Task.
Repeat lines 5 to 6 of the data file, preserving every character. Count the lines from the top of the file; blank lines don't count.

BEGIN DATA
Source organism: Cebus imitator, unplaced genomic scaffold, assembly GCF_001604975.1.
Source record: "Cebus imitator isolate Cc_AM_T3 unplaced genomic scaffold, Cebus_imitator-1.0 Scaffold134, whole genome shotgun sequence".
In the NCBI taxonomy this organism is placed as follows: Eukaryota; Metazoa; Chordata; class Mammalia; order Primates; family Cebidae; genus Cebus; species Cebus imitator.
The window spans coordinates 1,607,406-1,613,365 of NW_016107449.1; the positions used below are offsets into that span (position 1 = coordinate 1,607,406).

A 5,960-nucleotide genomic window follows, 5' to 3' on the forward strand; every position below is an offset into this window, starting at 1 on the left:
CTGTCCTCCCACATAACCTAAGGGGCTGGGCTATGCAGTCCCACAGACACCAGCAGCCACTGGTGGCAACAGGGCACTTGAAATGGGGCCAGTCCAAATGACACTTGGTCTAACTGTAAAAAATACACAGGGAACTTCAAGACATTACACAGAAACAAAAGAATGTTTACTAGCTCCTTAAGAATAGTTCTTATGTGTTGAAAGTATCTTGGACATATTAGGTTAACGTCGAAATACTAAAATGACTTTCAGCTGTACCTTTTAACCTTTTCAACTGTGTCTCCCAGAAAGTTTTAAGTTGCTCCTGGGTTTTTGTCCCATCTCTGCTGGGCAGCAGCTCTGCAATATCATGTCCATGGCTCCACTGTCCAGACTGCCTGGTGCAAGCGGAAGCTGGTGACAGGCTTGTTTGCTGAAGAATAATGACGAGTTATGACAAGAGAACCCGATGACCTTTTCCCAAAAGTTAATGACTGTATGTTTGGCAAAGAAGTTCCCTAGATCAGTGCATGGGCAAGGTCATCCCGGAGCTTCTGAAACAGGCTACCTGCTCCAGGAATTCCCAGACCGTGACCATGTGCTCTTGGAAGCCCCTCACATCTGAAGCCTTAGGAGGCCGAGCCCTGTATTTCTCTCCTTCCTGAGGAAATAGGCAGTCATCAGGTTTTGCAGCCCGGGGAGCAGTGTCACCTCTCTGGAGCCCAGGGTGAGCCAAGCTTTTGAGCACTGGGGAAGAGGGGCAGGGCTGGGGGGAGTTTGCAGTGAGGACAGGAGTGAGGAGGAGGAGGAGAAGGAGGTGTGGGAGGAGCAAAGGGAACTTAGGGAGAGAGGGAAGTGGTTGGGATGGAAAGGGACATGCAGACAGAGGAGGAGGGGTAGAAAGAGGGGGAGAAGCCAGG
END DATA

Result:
A 5,960-nucleotide genomic window follows, 5' to 3' on the forward strand; every position below is an offset into this window, starting at 1 on the left:
CTGTCCTCCCACATAACCTAAGGGGCTGGGCTATGCAGTCCCACAGACACCAGCAGCCACTGGTGGCAACAGGGCACTTGAAATGGGGCCAGTCCAAATGACACTTGGTCTAACTGTAAAAAATACACAGGGAACTTCAAGACATTACACAGAAACAAAAGAATGTTTACTAGCTCCTTAAGAATAGTTCTTATGTGTTGAAAGTATCTTGGACATATTAGGTTAACGTCGAAATACTAAAATGACTTTCAGCTGTACCTTTTAACCTTTTCAACTGTGTCTCCCAGAAAGTTTTAAGTTGCTCCTGGGTTTTTGTCCCATCTCTGCTGGGCAGCAGCTCTGCAATATCATGTCCATGGCTCCACTGTCCAGACTGCCTGGTGCAAGCGGAAGCTGGTGACAGGCTTGTTTGCTGAAGAATAATGACGAGTTATGACAAGAGAACCCGATGACCTTTTCCCAAAAGTTAATGACTGTATGTTTGGCAAAGAAGTTCCCTAGATCAGTGCATGGGCAAGGTCATCCCGGAGCTTCTGAAACAGGCTACCTGCTCCAGGAATTCCCAGACCGTGACCATGTGCTCTTGGAAGCCCCTCACATCTGAAGCCTTAGGAGGCCGAGCCCTGTATTTCTCTCCTTCCTGAGGAAATAGGCAGTCATCAGGTTTTGCAGCCCGGGGAGCAGTGTCACCTCTCTGGAGCCCAGGGTGAGCCAAGCTTTTGAGCACTGGGGAAGAGGGGCAGGGCTGGGGGGAGTTTGCAGTGAGGACAGGAGTGAGGAGGAGGAGGAGAAGGAGGTGTGGGAGGAGCAAAGGGAACTTAGGGAGAGAGGGAAGTGGTTGGGATGGAAAGGGACATGCAGACAGAGGAGGAGGGGTAGAAAGAGGGGGAGAAGCCAGG